Should I take out a loan to pay my debts?

  • By Anna Bahney,
  • CNNMoney.com
  • Credit
  • Financial Planning
  • Cash Management
  • Credit
  • Financial Planning
  • Cash Management
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Q: "I have student loan debt and have racked up about $6,000 in credit card debt over the last three years. I'm thinking of taking out a personal loan. Is this the most effective way to pay down debt?"

A: The ads by personal loan issuers can be compelling: "Would you rather pay 16% on your credit card or 6% on a loan?"

But does it make sense to take on debt to pay off debt?

Dave Ramsey, the radio host and author who is known for despising debt, has warned of the dangers of debt consolidation programs, but also the importance of dealing with the underlying reasons for your debt by destroying it.

Still, taking out a loan can be an effective way for some people to dispatch debt, says Angela Coleman, a certified financial planner with Unified Trust.

"It isn't a one-size fits all thing," says Coleman. "You want to find the best way to tackle your debt. You may want to secure a personal loan and get a more favorable interest rate, move into a better kind of debt and have the one payment to manage."

For many people it works. But, Coleman cautions: "There are things you need to be aware of when seeking a personal loan."

Why get a personal loan?

While the main pitch of loan companies is that you'll reduce your interest rate, the reality may be that there isn't a significant improvement in rate.

Of course the rate will vary depending on your credit and the length of the loan, but in the end the benefit to your credit may be an even bigger draw. Personal loans are considered installment debt, as opposed to the revolving debt on your credit card.

"The interest you pay on the personal loan isn't going to be that much more favorable than on your credit card, but because it is an installment loan, it is viewed more favorably with regard to your credit," says Coleman.

And you can benefit from streamlining your bills, too.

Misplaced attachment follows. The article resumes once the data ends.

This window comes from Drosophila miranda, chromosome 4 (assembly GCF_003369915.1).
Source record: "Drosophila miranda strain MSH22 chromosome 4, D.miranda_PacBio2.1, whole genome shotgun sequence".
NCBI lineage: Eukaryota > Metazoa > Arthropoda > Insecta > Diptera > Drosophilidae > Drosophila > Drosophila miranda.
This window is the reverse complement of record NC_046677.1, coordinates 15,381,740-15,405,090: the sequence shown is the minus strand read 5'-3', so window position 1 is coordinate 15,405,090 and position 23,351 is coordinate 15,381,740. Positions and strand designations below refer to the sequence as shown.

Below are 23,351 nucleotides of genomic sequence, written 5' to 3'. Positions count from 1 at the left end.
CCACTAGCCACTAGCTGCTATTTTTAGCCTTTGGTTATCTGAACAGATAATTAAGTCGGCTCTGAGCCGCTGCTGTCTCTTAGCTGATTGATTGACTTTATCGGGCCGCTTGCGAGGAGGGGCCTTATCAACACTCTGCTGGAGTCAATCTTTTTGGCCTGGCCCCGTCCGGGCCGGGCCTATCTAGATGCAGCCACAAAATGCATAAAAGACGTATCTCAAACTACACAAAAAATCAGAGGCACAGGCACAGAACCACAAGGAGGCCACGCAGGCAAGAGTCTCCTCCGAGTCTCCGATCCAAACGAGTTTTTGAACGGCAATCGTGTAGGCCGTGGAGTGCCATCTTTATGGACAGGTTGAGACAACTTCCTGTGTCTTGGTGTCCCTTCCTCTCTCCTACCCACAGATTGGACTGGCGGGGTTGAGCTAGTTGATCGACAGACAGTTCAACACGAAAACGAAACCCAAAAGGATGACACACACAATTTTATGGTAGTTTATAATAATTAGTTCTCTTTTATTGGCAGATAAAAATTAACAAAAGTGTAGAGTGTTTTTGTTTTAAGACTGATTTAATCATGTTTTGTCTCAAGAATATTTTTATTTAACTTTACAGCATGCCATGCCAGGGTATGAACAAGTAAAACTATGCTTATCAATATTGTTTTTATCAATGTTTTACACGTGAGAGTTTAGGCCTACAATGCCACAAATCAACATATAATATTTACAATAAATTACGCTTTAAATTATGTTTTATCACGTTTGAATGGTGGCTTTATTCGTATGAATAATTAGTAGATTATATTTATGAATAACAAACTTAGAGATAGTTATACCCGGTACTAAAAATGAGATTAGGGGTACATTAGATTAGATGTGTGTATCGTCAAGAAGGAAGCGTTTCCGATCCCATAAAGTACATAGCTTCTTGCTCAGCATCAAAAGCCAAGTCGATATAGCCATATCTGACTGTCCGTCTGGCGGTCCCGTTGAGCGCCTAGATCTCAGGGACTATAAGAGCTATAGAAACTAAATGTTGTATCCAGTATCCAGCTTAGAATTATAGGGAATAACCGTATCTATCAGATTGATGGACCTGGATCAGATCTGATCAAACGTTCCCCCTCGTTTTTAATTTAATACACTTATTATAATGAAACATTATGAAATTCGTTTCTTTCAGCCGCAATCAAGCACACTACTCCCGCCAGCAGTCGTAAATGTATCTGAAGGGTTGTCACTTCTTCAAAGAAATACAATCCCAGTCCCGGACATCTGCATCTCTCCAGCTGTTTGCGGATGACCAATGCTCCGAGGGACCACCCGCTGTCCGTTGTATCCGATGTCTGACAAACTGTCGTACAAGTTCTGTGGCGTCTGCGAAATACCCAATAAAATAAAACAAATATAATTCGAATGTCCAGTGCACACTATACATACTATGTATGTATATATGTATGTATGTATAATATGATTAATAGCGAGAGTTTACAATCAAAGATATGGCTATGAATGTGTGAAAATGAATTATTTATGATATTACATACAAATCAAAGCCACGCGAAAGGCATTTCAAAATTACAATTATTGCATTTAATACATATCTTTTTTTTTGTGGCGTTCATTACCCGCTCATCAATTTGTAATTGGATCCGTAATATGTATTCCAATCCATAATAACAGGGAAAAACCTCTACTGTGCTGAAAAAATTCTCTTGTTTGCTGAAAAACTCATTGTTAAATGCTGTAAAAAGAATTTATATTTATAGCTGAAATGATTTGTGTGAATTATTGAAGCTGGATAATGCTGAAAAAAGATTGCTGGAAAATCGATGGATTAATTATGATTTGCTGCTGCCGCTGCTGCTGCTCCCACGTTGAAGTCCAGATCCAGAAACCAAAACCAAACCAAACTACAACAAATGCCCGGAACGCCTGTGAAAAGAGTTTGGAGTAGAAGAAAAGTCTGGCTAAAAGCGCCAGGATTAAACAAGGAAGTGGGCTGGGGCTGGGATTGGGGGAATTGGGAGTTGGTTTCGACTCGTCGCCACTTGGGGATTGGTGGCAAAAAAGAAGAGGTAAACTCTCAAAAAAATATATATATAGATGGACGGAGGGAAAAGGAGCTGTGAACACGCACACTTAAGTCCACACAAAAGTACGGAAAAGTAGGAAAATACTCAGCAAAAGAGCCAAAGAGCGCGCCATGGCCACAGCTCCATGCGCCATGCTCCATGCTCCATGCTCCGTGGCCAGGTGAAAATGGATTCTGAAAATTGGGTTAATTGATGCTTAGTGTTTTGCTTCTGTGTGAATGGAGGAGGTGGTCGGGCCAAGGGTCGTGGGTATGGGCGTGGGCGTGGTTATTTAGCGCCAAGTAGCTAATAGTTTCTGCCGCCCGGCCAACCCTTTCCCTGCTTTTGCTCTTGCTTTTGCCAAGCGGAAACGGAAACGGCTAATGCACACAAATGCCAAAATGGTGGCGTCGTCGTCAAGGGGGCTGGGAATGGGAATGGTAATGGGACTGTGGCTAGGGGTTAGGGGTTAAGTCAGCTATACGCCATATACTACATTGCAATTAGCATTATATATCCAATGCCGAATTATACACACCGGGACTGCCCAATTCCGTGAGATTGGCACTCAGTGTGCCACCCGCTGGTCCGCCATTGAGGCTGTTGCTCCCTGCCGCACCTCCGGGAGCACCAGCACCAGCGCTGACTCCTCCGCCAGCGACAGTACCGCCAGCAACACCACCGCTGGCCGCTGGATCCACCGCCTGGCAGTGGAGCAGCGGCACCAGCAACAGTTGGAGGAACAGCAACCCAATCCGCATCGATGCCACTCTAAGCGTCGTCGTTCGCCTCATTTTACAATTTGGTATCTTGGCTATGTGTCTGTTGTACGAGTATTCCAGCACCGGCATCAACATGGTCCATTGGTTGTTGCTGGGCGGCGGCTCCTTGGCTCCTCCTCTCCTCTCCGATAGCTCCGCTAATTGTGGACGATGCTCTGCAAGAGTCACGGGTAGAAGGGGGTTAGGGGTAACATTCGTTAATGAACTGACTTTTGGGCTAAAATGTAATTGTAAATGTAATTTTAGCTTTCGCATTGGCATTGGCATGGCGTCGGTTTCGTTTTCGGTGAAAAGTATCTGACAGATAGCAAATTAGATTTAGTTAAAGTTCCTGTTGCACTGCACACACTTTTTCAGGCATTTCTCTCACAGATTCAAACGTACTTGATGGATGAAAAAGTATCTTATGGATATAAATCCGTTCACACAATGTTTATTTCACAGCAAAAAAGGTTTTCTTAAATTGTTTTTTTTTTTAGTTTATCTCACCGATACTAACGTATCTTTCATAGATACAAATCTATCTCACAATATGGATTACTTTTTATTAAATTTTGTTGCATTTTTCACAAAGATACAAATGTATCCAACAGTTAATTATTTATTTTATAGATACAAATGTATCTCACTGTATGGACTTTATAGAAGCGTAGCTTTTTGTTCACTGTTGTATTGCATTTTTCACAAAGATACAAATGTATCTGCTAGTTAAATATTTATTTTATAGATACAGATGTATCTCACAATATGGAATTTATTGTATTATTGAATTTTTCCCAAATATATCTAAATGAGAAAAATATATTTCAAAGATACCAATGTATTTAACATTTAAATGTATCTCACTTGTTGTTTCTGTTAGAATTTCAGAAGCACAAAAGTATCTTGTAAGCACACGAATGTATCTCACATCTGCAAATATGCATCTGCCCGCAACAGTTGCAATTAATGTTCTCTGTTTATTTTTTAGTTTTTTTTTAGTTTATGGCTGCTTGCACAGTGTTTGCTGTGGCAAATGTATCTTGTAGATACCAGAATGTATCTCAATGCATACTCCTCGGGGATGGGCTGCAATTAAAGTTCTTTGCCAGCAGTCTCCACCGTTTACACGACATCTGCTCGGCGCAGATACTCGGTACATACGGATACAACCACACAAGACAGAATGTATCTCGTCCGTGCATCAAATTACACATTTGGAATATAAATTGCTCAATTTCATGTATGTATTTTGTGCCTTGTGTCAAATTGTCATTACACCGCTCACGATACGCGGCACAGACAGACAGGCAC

"Depending on the person's situation they could view this as a debt consolidation," says Coleman. "If they got a large enough loan that they could pay off outside debt, then they'd pay just one bill to the loan each month."

Don't go with the first loan you find

There are plenty of things to be wary of with personal loans.

"There are a lot of lenders who will make credit available very easily," says Coleman, "but there is a high cost to that including a higher interest rate or less favorable terms on the loan."

You can get a loan from a traditional bank, online lender, a peer-to-peer lender or a credit union. Coleman recommends looking into the offerings of credit unions.

Paying down debt rather than saving

A recent consumer credit poll found that 83 percent of respondents opt to pay off debt rather than save.

"Credit unions usually have interest rates that are more favorable to their members," Coleman says. Credit unions can only charge up to 18% interest while other lenders may charge much more.

Make sure your interest rate goes down

One main goal of a personal loan is to reduce the cost of carrying debt. It won't make any sense if you walk away with a higher interest rate than your credit cards. A lower interest rate is possible, especially if you have kept your credit in check.

"If you have good credit going into securing a personal loan," says Coleman, "the interest rate is likely to be favorable."

You'll also want to compare the life of the loan. Some lenders may offer a 3, 5 or 7 year loan with interest rates that go up for longer time lines. You'll need to calculate how much interest you'll pay on the life of a loan.

Some lenders have additional terms to their offers like only lending to borrowers with excellent credit or charging more if you don't enroll in auto-pay.

After you get the loan, your work has just begun

While managing your monthly debt payments may be simpler with a personal loan, managing your new debt takes some work.

Not only do you need to pay off your new loan, you'll want to maintain your credit while avoiding seeing a credit card with a zero balance as an invitation to spend.

After you pay off your credit card, don't close that card, says Coleman, because that will have an adverse impact on your credit.

"But you don't want to view that credit card as an additional source of funding that you get yourself into more trouble with," she said. "That's the key. You don't want to use the card. But you don't want to close it, either. Maybe just cut it up."

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